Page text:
Done in the insufferable French style of TV drama-coming-of-age romance, an anthropologist recalls his childhood and adolescence in a small rural town of France.
Anthropology is completely incidental, as the movie does not really explore that theme. It might have been inserted there solely as a token for expressing interest in human psychology.
So what’s interesting here? Exposing the privilege of white upper middle class in Europe. Paul, the main character’s most memorable experiences of struggle are:
- the death of his grandmother
- his mother’s mental illness and early suicide
- his bipolar girlfriend (Sara Forestier)
- Sleeping in hostels, washing in public baths, while completing his Masters in anthropology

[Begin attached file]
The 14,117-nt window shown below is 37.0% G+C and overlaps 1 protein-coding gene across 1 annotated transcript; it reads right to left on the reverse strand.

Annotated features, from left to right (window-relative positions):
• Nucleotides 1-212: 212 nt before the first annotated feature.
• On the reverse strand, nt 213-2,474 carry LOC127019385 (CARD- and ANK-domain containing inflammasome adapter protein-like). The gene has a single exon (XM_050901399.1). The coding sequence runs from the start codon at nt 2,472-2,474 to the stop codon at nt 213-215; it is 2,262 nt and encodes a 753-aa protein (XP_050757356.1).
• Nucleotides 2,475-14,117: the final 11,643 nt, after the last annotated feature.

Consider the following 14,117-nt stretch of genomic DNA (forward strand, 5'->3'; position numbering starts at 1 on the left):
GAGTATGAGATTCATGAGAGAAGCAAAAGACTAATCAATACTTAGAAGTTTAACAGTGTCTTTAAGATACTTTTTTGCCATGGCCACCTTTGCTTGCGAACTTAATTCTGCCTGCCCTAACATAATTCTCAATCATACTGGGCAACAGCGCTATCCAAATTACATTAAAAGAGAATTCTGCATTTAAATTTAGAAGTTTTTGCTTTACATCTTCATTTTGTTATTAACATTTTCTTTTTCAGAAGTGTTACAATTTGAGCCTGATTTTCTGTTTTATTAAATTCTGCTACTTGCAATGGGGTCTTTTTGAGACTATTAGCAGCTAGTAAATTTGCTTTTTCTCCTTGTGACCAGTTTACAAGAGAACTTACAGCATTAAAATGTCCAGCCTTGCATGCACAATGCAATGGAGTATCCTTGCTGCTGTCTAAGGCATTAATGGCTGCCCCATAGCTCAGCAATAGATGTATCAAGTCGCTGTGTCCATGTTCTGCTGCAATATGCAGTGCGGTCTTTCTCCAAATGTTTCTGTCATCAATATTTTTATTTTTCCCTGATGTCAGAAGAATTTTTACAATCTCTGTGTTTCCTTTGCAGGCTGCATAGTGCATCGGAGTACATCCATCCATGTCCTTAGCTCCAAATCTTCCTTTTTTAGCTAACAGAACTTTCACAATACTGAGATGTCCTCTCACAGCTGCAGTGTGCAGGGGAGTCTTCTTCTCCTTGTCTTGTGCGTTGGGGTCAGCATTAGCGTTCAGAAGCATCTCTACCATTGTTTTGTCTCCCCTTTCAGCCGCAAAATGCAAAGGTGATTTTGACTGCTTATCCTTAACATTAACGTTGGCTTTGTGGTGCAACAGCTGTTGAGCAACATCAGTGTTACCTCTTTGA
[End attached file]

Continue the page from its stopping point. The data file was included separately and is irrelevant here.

- Buying drugs from Arabs in the low income housing projects
The climax of this story is our now older Paul, confronting a teenage friend about sleeping with his first love. Doesn’t that seem petty and completely unimportant?
But since there is a long tradition of similar films in the French canon, the market picks it up, and promotes it as French whimsy.
The only redemption here is Sara Forestier’s cool and removed charm, which unfortunately falls apart when she becomes entangled with Paul’s vague ambitions.
Two hours of poor character development, and schmaltz.